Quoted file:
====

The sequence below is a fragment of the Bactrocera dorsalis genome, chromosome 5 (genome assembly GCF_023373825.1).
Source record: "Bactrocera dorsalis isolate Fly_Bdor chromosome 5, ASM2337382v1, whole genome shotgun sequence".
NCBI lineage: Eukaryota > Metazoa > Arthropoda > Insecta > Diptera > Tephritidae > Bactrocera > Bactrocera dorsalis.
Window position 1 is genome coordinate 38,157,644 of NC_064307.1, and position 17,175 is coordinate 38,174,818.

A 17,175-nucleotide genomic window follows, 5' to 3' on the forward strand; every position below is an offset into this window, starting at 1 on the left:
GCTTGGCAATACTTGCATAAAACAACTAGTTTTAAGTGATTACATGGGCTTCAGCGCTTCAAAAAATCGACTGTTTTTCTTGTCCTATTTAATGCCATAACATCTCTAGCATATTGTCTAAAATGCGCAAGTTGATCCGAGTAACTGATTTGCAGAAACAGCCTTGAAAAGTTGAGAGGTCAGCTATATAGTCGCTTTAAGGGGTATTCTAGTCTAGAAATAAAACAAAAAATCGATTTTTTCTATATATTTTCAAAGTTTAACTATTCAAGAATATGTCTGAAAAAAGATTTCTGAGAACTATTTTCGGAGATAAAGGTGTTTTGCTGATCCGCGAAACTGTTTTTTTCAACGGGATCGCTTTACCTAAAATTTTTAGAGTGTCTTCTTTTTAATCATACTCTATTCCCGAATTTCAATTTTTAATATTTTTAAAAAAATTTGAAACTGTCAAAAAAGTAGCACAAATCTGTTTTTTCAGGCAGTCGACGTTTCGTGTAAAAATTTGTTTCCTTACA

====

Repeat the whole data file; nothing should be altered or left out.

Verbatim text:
The sequence below is a fragment of the Bactrocera dorsalis genome, chromosome 5 (genome assembly GCF_023373825.1).
Source record: "Bactrocera dorsalis isolate Fly_Bdor chromosome 5, ASM2337382v1, whole genome shotgun sequence".
NCBI lineage: Eukaryota > Metazoa > Arthropoda > Insecta > Diptera > Tephritidae > Bactrocera > Bactrocera dorsalis.
Window position 1 is genome coordinate 38,157,644 of NC_064307.1, and position 17,175 is coordinate 38,174,818.

A 17,175-nucleotide genomic window follows, 5' to 3' on the forward strand; every position below is an offset into this window, starting at 1 on the left:
GCTTGGCAATACTTGCATAAAACAACTAGTTTTAAGTGATTACATGGGCTTCAGCGCTTCAAAAAATCGACTGTTTTTCTTGTCCTATTTAATGCCATAACATCTCTAGCATATTGTCTAAAATGCGCAAGTTGATCCGAGTAACTGATTTGCAGAAACAGCCTTGAAAAGTTGAGAGGTCAGCTATATAGTCGCTTTAAGGGGTATTCTAGTCTAGAAATAAAACAAAAAATCGATTTTTTCTATATATTTTCAAAGTTTAACTATTCAAGAATATGTCTGAAAAAAGATTTCTGAGAACTATTTTCGGAGATAAAGGTGTTTTGCTGATCCGCGAAACTGTTTTTTTCAACGGGATCGCTTTACCTAAAATTTTTAGAGTGTCTTCTTTTTAATCATACTCTATTCCCGAATTTCAATTTTTAATATTTTTAAAAAAATTTGAAACTGTCAAAAAAGTAGCACAAATCTGTTTTTTCAGGCAGTCGACGTTTCGTGTAAAAATTTGTTTCCTTACA